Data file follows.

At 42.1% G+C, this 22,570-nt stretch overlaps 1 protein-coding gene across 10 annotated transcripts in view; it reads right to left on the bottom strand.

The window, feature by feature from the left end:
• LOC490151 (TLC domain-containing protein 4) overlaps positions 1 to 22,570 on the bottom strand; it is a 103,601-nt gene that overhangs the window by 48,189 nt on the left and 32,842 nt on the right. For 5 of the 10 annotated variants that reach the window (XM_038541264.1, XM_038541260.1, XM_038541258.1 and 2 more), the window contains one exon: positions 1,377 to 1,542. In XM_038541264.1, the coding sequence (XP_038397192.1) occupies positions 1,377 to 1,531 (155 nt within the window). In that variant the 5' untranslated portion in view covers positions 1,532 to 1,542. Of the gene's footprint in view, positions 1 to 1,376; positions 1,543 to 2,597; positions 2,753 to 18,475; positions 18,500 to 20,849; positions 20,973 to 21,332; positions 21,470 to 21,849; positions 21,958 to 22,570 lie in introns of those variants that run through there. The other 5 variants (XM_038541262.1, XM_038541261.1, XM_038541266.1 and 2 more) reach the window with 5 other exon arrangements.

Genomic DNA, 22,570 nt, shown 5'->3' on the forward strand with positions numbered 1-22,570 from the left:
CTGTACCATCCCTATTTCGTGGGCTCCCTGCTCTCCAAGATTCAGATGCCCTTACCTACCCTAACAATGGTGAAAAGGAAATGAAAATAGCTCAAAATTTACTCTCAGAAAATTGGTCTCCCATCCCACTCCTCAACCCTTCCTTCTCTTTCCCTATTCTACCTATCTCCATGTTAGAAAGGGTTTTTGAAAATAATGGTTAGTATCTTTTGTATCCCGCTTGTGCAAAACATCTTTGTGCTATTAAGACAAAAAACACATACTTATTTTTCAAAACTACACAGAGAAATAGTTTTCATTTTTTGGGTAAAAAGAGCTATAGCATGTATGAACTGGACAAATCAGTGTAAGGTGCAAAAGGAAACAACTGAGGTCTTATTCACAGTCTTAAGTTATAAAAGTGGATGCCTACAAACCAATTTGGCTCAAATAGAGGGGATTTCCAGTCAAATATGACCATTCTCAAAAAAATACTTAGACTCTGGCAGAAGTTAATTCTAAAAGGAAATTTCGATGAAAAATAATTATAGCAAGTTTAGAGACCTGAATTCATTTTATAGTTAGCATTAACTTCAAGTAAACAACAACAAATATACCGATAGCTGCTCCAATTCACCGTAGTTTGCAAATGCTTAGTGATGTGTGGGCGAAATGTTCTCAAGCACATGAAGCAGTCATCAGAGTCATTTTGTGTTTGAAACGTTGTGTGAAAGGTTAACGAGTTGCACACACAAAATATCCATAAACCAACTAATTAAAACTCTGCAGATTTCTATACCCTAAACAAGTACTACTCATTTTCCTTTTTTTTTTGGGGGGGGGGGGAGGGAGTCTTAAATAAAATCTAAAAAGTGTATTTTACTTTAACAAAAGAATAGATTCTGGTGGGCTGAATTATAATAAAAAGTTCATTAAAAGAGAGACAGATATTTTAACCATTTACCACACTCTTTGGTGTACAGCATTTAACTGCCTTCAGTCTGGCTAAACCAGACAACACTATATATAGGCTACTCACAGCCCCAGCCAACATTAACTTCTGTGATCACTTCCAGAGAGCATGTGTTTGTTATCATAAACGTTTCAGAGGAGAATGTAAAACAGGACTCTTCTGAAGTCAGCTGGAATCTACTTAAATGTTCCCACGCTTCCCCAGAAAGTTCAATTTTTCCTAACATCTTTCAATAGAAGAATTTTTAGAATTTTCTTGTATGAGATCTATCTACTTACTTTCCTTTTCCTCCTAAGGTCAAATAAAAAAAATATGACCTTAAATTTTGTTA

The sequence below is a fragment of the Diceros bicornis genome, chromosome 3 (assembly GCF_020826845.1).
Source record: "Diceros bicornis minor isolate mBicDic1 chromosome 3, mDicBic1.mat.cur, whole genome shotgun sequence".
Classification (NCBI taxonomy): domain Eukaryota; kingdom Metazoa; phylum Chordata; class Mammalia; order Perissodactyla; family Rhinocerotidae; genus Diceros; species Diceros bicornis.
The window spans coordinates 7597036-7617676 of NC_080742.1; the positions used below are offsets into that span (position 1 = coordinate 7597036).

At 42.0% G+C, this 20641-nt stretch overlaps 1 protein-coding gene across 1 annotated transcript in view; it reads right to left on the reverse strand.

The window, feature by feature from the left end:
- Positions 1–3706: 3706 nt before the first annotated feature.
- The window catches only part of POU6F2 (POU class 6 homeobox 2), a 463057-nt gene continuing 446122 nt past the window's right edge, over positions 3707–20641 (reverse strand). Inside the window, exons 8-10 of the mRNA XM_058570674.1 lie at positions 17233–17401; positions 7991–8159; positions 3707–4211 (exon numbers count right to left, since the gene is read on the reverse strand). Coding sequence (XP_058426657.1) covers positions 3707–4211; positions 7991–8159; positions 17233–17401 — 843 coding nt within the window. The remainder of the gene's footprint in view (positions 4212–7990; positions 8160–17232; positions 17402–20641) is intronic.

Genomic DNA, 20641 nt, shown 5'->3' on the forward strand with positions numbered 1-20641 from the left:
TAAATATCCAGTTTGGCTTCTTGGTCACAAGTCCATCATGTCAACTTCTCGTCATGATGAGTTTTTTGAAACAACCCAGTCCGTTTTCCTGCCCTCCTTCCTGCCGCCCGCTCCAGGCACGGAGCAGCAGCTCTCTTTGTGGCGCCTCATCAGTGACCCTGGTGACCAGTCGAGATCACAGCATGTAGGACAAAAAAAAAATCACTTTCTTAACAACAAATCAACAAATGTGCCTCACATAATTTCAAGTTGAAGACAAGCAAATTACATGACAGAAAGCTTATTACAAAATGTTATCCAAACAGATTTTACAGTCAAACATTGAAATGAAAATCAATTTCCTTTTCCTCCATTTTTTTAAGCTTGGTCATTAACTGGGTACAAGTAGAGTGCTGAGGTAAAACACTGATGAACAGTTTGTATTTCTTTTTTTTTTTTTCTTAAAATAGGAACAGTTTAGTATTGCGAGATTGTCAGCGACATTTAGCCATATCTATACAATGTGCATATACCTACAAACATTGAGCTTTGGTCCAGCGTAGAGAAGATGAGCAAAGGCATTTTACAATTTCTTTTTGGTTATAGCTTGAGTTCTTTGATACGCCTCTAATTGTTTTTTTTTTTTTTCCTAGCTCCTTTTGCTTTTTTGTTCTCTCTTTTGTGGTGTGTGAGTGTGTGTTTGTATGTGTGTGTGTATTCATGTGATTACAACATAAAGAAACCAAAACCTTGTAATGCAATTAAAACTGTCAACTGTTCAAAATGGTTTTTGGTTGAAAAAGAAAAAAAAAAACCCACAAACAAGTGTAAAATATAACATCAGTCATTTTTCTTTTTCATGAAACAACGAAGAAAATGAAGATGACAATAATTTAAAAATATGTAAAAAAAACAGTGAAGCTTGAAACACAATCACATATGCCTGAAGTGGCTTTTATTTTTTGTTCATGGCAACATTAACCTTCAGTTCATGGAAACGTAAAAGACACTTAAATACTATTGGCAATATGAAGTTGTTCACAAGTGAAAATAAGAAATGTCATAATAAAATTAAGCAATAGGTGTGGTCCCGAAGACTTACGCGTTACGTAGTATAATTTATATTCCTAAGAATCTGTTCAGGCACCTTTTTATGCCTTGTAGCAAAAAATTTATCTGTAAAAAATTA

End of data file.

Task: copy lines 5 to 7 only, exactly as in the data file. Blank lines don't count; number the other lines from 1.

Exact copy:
CTGTACCATCCCTATTTCGTGGGCTCCCTGCTCTCCAAGATTCAGATGCCCTTACCTACCCTAACAATGGTGAAAAGGAAATGAAAATAGCTCAAAATTTACTCTCAGAAAATTGGTCTCCCATCCCACTCCTCAACCCTTCCTTCTCTTTCCCTATTCTACCTATCTCCATGTTAGAAAGGGTTTTTGAAAATAATGGTTAGTATCTTTTGTATCCCGCTTGTGCAAAACATCTTTGTGCTATTAAGACAAAAAACACATACTTATTTTTCAAAACTACACAGAGAAATAGTTTTCATTTTTTGGGTAAAAAGAGCTATAGCATGTATGAACTGGACAAATCAGTGTAAGGTGCAAAAGGAAACAACTGAGGTCTTATTCACAGTCTTAAGTTATAAAAGTGGATGCCTACAAACCAATTTGGCTCAAATAGAGGGGATTTCCAGTCAAATATGACCATTCTCAAAAAAATACTTAGACTCTGGCAGAAGTTAATTCTAAAAGGAAATTTCGATGAAAAATAATTATAGCAAGTTTAGAGACCTGAATTCATTTTATAGTTAGCATTAACTTCAAGTAAACAACAACAAATATACCGATAGCTGCTCCAATTCACCGTAGTTTGCAAATGCTTAGTGATGTGTGGGCGAAATGTTCTCAAGCACATGAAGCAGTCATCAGAGTCATTTTGTGTTTGAAACGTTGTGTGAAAGGTTAACGAGTTGCACACACAAAATATCCATAAACCAACTAATTAAAACTCTGCAGATTTCTATACCCTAAACAAGTACTACTCATTTTCCTTTTTTTTTTGGGGGGGGGGGGAGGGAGTCTTAAATAAAATCTAAAAAGTGTATTTTACTTTAACAAAAGAATAGATTCTGGTGGGCTGAATTATAATAAAAAGTTCATTAAAAGAGAGACAGATATTTTAACCATTTACCACACTCTTTGGTGTACAGCATTTAACTGCCTTCAGTCTGGCTAAACCAGACAACACTATATATAGGCTACTCACAGCCCCAGCCAACATTAACTTCTGTGATCACTTCCAGAGAGCATGTGTTTGTTATCATAAACGTTTCAGAGGAGAATGTAAAACAGGACTCTTCTGAAGTCAGCTGGAATCTACTTAAATGTTCCCACGCTTCCCCAGAAAGTTCAATTTTTCCTAACATCTTTCAATAGAAGAATTTTTAGAATTTTCTTGTATGAGATCTATCTACTTACTTTCCTTTTCCTCCTAAGGTCAAATAAAAAAAATATGACCTTAAATTTTGTTA

The sequence below is a fragment of the Diceros bicornis genome, chromosome 3 (assembly GCF_020826845.1).
Source record: "Diceros bicornis minor isolate mBicDic1 chromosome 3, mDicBic1.mat.cur, whole genome shotgun sequence".